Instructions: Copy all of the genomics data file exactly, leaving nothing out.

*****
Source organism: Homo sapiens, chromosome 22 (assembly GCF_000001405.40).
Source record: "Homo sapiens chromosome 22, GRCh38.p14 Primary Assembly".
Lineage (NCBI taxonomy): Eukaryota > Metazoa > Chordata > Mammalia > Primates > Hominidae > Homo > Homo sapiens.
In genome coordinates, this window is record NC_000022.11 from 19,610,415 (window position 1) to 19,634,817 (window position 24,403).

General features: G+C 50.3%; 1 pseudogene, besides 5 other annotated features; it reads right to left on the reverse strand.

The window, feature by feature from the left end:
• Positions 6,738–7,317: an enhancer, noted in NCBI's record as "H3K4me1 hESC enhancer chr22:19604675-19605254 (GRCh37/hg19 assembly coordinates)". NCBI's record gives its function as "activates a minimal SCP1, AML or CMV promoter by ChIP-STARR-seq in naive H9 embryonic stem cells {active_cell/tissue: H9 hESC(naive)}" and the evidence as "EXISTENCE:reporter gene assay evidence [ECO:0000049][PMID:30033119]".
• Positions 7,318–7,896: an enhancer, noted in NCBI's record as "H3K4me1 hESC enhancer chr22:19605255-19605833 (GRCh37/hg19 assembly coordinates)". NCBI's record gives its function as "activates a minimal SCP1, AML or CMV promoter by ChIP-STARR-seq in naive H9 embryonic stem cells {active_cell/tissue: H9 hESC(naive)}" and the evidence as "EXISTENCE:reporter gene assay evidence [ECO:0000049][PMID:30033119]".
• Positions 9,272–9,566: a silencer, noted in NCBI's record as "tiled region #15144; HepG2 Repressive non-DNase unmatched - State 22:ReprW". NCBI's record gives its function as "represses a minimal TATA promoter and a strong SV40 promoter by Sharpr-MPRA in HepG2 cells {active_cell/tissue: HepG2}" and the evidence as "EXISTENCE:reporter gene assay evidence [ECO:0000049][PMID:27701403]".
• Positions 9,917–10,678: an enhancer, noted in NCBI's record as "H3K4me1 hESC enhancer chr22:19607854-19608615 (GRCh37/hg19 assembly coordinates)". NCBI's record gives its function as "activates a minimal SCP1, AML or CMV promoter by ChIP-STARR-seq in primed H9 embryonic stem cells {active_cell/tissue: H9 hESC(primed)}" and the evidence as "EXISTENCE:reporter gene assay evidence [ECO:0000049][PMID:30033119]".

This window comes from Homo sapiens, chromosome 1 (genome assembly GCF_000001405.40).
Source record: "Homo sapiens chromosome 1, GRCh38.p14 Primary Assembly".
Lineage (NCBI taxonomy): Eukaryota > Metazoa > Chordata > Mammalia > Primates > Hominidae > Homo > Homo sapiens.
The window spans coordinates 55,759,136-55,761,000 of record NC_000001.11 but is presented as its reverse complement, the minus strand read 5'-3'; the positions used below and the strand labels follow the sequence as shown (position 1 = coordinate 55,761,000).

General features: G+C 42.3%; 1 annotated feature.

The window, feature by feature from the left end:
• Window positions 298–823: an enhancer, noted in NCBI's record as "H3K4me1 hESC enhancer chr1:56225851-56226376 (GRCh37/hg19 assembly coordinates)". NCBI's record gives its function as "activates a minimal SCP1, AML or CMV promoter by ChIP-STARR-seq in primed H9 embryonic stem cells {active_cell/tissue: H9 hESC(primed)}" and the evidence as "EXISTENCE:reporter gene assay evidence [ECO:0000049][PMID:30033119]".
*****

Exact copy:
Source organism: Homo sapiens, chromosome 22 (assembly GCF_000001405.40).
Source record: "Homo sapiens chromosome 22, GRCh38.p14 Primary Assembly".
Lineage (NCBI taxonomy): Eukaryota > Metazoa > Chordata > Mammalia > Primates > Hominidae > Homo > Homo sapiens.
In genome coordinates, this window is record NC_000022.11 from 19,610,415 (window position 1) to 19,634,817 (window position 24,403).

General features: G+C 50.3%; 1 pseudogene, besides 5 other annotated features; it reads right to left on the reverse strand.

The window, feature by feature from the left end:
• Positions 6,738–7,317: an enhancer, noted in NCBI's record as "H3K4me1 hESC enhancer chr22:19604675-19605254 (GRCh37/hg19 assembly coordinates)". NCBI's record gives its function as "activates a minimal SCP1, AML or CMV promoter by ChIP-STARR-seq in naive H9 embryonic stem cells {active_cell/tissue: H9 hESC(naive)}" and the evidence as "EXISTENCE:reporter gene assay evidence [ECO:0000049][PMID:30033119]".
• Positions 7,318–7,896: an enhancer, noted in NCBI's record as "H3K4me1 hESC enhancer chr22:19605255-19605833 (GRCh37/hg19 assembly coordinates)". NCBI's record gives its function as "activates a minimal SCP1, AML or CMV promoter by ChIP-STARR-seq in naive H9 embryonic stem cells {active_cell/tissue: H9 hESC(naive)}" and the evidence as "EXISTENCE:reporter gene assay evidence [ECO:0000049][PMID:30033119]".
• Positions 9,272–9,566: a silencer, noted in NCBI's record as "tiled region #15144; HepG2 Repressive non-DNase unmatched - State 22:ReprW". NCBI's record gives its function as "represses a minimal TATA promoter and a strong SV40 promoter by Sharpr-MPRA in HepG2 cells {active_cell/tissue: HepG2}" and the evidence as "EXISTENCE:reporter gene assay evidence [ECO:0000049][PMID:27701403]".
• Positions 9,917–10,678: an enhancer, noted in NCBI's record as "H3K4me1 hESC enhancer chr22:19607854-19608615 (GRCh37/hg19 assembly coordinates)". NCBI's record gives its function as "activates a minimal SCP1, AML or CMV promoter by ChIP-STARR-seq in primed H9 embryonic stem cells {active_cell/tissue: H9 hESC(primed)}" and the evidence as "EXISTENCE:reporter gene assay evidence [ECO:0000049][PMID:30033119]".

This window comes from Homo sapiens, chromosome 1 (genome assembly GCF_000001405.40).
Source record: "Homo sapiens chromosome 1, GRCh38.p14 Primary Assembly".
Lineage (NCBI taxonomy): Eukaryota > Metazoa > Chordata > Mammalia > Primates > Hominidae > Homo > Homo sapiens.
The window spans coordinates 55,759,136-55,761,000 of record NC_000001.11 but is presented as its reverse complement, the minus strand read 5'-3'; the positions used below and the strand labels follow the sequence as shown (position 1 = coordinate 55,761,000).

General features: G+C 42.3%; 1 annotated feature.

The window, feature by feature from the left end:
• Window positions 298–823: an enhancer, noted in NCBI's record as "H3K4me1 hESC enhancer chr1:56225851-56226376 (GRCh37/hg19 assembly coordinates)". NCBI's record gives its function as "activates a minimal SCP1, AML or CMV promoter by ChIP-STARR-seq in primed H9 embryonic stem cells {active_cell/tissue: H9 hESC(primed)}" and the evidence as "EXISTENCE:reporter gene assay evidence [ECO:0000049][PMID:30033119]".